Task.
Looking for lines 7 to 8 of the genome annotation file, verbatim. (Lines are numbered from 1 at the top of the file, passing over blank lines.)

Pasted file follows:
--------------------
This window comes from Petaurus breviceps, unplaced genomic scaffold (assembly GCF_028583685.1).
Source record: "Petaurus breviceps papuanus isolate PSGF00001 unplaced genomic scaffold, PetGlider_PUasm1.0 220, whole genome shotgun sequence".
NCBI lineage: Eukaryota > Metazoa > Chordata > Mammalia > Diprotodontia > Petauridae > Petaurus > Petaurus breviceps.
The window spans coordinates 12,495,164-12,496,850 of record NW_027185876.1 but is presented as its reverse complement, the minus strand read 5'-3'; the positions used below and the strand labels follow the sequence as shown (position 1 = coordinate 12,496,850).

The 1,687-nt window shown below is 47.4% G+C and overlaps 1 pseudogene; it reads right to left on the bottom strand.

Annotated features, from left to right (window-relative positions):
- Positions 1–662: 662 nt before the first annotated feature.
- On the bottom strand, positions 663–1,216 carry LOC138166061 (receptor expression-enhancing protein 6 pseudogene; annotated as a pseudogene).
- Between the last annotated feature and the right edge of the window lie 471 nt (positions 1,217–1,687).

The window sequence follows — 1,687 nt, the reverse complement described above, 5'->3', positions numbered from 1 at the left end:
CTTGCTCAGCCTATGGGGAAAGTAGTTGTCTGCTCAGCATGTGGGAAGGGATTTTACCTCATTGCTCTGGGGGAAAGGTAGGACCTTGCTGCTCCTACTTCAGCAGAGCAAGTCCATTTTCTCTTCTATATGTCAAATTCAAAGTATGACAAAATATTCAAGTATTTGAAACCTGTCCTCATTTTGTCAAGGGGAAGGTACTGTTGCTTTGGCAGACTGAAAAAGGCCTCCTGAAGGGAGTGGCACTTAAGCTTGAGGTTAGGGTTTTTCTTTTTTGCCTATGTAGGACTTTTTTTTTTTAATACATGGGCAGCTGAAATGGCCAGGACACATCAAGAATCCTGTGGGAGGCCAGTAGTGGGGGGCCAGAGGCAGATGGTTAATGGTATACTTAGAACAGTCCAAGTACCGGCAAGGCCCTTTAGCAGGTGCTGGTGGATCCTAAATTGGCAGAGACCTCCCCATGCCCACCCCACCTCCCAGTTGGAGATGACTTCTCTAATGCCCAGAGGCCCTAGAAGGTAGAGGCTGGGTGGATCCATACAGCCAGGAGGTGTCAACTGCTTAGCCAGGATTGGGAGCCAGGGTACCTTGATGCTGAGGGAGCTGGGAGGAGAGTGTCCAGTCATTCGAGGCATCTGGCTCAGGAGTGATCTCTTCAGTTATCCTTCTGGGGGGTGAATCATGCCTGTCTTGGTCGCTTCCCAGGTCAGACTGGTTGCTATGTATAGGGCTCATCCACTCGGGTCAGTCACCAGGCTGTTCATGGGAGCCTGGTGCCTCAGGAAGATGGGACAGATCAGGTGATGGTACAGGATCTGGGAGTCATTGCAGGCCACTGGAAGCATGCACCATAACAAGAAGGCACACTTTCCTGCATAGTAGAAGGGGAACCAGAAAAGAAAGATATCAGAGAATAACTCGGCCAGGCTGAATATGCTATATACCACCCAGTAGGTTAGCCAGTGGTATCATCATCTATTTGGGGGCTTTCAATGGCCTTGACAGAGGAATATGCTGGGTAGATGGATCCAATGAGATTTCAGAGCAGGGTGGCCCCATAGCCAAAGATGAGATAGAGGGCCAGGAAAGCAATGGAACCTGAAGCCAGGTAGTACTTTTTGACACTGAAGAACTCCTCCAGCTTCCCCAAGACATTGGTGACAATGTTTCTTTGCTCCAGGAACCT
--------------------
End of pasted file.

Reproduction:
- Positions 1–662: 662 nt before the first annotated feature.
- On the bottom strand, positions 663–1,216 carry LOC138166061 (receptor expression-enhancing protein 6 pseudogene; annotated as a pseudogene).